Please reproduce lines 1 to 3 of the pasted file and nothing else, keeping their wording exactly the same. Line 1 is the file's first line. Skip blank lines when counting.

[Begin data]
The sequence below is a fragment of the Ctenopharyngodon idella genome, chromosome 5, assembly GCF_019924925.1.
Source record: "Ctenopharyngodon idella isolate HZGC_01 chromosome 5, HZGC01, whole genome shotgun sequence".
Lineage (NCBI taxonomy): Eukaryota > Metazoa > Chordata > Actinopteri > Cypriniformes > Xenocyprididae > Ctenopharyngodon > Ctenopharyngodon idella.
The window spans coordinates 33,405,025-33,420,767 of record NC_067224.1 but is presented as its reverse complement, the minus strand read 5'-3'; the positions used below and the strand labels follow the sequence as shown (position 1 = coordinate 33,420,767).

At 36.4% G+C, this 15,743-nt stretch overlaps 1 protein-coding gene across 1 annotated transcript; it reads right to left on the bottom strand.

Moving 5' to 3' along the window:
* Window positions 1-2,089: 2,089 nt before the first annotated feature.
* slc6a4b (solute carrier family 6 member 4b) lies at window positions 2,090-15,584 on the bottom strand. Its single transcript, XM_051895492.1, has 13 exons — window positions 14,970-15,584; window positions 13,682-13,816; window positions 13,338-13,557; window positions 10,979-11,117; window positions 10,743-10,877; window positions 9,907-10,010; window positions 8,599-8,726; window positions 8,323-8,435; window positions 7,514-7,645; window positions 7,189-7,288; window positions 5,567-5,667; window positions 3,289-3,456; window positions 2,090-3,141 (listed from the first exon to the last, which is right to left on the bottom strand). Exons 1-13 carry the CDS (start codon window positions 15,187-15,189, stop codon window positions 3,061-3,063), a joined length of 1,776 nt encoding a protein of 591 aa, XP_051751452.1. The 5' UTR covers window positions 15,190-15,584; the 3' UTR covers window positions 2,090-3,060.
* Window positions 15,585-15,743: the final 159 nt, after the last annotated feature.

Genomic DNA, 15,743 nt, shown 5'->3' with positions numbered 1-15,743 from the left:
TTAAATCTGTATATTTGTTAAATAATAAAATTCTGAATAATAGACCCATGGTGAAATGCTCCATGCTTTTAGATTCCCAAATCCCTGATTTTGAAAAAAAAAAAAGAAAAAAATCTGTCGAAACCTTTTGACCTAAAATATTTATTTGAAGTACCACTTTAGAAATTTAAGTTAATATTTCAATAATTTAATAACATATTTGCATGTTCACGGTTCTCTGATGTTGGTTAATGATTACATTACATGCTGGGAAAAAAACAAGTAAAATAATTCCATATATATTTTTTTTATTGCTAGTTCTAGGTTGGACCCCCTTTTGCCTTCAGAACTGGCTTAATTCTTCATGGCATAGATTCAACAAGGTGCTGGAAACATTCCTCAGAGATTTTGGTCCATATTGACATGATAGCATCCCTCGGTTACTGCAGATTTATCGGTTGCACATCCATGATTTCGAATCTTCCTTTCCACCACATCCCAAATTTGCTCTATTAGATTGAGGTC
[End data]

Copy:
The sequence below is a fragment of the Ctenopharyngodon idella genome, chromosome 5, assembly GCF_019924925.1.
Source record: "Ctenopharyngodon idella isolate HZGC_01 chromosome 5, HZGC01, whole genome shotgun sequence".
Lineage (NCBI taxonomy): Eukaryota > Metazoa > Chordata > Actinopteri > Cypriniformes > Xenocyprididae > Ctenopharyngodon > Ctenopharyngodon idella.